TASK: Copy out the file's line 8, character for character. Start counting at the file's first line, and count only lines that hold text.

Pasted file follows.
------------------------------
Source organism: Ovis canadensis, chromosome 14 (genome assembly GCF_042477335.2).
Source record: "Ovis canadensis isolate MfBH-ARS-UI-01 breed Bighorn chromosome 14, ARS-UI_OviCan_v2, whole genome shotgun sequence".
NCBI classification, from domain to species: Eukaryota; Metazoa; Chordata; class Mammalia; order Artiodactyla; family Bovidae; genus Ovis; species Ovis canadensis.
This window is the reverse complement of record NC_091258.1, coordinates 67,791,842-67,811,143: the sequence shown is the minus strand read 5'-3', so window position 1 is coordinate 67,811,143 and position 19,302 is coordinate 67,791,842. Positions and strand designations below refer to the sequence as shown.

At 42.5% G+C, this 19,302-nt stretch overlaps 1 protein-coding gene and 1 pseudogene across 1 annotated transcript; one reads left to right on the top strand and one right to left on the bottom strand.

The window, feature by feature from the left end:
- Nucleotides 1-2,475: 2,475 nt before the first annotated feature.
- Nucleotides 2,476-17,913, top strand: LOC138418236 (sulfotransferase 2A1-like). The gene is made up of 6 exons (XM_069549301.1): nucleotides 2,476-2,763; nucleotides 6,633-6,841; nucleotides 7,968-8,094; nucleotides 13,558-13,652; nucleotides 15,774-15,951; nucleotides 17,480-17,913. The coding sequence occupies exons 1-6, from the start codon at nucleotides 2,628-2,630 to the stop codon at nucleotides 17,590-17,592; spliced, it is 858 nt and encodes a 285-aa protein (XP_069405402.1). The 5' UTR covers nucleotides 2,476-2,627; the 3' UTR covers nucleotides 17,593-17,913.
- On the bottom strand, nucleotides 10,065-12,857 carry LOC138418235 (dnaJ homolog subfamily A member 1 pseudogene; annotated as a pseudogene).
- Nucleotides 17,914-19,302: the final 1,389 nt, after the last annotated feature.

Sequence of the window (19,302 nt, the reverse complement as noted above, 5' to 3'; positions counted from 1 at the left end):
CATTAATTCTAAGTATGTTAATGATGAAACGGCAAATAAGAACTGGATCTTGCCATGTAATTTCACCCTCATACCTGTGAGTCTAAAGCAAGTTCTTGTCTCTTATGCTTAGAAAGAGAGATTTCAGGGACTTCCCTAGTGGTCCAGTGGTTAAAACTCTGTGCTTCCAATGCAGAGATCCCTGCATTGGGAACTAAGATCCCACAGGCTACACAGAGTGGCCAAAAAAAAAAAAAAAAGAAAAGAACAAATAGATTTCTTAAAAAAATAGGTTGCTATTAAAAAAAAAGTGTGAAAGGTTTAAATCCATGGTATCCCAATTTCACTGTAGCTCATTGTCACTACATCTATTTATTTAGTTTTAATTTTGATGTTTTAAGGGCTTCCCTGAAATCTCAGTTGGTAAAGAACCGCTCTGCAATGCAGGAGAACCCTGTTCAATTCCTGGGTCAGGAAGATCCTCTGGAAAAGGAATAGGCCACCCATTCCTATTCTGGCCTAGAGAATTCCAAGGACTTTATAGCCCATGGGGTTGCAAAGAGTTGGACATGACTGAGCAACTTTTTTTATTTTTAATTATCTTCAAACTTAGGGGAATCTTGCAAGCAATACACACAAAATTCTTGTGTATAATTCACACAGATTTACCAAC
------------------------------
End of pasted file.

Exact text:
- Nucleotides 2,476-17,913, top strand: LOC138418236 (sulfotransferase 2A1-like). The gene is made up of 6 exons (XM_069549301.1): nucleotides 2,476-2,763; nucleotides 6,633-6,841; nucleotides 7,968-8,094; nucleotides 13,558-13,652; nucleotides 15,774-15,951; nucleotides 17,480-17,913. The coding sequence occupies exons 1-6, from the start codon at nucleotides 2,628-2,630 to the stop codon at nucleotides 17,590-17,592; spliced, it is 858 nt and encodes a 285-aa protein (XP_069405402.1). The 5' UTR covers nucleotides 2,476-2,627; the 3' UTR covers nucleotides 17,593-17,913.